KPMG warns fraudsters “getting younger”September 2014
The profile of the typical fraudster has shifted from rogue senior executives to younger individuals funding extravagant lifestyles, finds KPMG’s latest Fraud Barometer.
Fraud cases totaled £317m in the first half of 2014, analysis of which shows that that frauds committed by those aged 26-35 were valued at just over £62m – an increase of 285% on the first half of 2013. At the same time, frauds committed by those aged 46 and over fell by 72% to £88m.
Hitesh Patel, UK Forensic Partner at the professional services company, commented: “Where once it was the jaded executive who relied on unquestioned seniority and authority to get away with dipping their hands in the till, it seems we are witnessing a changing of the guard.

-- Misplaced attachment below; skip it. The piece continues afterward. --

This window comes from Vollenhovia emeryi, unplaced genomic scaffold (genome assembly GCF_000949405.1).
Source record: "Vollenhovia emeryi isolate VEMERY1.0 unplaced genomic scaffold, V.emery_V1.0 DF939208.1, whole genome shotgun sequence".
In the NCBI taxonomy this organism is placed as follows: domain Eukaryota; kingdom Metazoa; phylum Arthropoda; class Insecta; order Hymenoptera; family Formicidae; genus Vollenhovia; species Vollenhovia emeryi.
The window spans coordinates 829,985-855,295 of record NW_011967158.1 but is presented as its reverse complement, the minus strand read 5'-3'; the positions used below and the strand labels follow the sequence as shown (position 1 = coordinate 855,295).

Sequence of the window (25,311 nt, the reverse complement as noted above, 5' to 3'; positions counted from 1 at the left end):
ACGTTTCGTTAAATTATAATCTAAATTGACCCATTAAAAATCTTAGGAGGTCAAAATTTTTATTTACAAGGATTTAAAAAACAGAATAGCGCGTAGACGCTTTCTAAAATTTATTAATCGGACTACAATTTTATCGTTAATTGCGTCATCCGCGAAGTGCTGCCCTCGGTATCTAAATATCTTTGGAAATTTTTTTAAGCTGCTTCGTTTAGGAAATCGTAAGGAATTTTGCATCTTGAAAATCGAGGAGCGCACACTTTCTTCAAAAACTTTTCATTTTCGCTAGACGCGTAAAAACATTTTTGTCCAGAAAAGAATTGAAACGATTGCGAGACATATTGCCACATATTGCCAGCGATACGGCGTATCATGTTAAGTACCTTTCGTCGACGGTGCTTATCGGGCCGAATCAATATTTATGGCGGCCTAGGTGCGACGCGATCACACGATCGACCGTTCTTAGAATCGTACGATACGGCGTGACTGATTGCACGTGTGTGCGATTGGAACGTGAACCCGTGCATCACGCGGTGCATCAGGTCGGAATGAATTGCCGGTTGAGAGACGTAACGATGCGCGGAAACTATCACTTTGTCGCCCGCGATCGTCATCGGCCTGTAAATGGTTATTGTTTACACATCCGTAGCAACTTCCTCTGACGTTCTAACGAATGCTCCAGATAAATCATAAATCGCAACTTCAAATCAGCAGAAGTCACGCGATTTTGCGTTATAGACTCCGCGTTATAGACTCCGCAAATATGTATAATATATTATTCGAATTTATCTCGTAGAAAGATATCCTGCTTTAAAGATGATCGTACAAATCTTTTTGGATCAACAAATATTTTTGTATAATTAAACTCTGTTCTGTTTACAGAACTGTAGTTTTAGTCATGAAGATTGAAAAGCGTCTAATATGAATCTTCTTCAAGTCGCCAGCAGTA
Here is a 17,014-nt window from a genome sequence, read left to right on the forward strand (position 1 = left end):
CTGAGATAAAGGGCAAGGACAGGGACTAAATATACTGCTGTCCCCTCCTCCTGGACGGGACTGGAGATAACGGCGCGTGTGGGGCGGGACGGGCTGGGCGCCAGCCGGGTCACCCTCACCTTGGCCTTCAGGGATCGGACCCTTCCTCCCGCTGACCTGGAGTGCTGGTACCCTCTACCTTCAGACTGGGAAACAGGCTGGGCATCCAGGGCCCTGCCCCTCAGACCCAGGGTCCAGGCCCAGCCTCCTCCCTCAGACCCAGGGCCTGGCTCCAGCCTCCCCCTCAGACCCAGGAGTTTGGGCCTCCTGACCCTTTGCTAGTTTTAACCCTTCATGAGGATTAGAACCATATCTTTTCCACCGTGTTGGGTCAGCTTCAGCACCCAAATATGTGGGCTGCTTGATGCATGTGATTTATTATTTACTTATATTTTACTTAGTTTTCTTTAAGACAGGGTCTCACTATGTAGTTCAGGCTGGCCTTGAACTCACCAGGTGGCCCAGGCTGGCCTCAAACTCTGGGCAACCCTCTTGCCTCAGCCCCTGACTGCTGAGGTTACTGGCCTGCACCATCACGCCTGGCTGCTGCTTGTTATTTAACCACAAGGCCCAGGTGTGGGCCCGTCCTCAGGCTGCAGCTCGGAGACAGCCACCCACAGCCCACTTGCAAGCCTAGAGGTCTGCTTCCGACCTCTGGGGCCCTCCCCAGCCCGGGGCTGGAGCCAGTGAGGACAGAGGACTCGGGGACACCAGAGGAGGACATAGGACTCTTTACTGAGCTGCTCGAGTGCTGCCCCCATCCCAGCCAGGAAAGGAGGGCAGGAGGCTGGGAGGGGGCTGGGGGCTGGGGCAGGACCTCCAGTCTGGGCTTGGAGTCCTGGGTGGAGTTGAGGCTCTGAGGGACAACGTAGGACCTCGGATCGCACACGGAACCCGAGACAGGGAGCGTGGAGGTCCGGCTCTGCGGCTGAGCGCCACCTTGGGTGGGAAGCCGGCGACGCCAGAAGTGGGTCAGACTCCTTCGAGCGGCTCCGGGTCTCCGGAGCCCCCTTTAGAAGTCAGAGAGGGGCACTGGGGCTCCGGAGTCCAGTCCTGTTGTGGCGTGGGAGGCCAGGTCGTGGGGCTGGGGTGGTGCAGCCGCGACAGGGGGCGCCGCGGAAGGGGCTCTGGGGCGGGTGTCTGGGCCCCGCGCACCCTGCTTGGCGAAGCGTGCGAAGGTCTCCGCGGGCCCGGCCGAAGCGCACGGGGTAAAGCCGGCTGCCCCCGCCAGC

“Today’s fraudster is younger and just at ease with using technology and data as selling promises. They rely on the assumption of the innocence of youth, whereas the reality is that many of these fraudsters are nothing more than a wolf in lamb’s clothing.
“It is important for UK organisations to recognise that youth doesn’t always equal innocence, as a confident and tech savvy generation comes through, adept at circumnavigating conventional controls and staying under the radar.”
While the value of fraud fell during the studied period, the number of cases remained constant.
KPMG warns that while this sounds like good news, history shows that fraudsters tend to start with smaller schemes, to test the system, with fraud value then increasing as their confidence grows if they are not caught.
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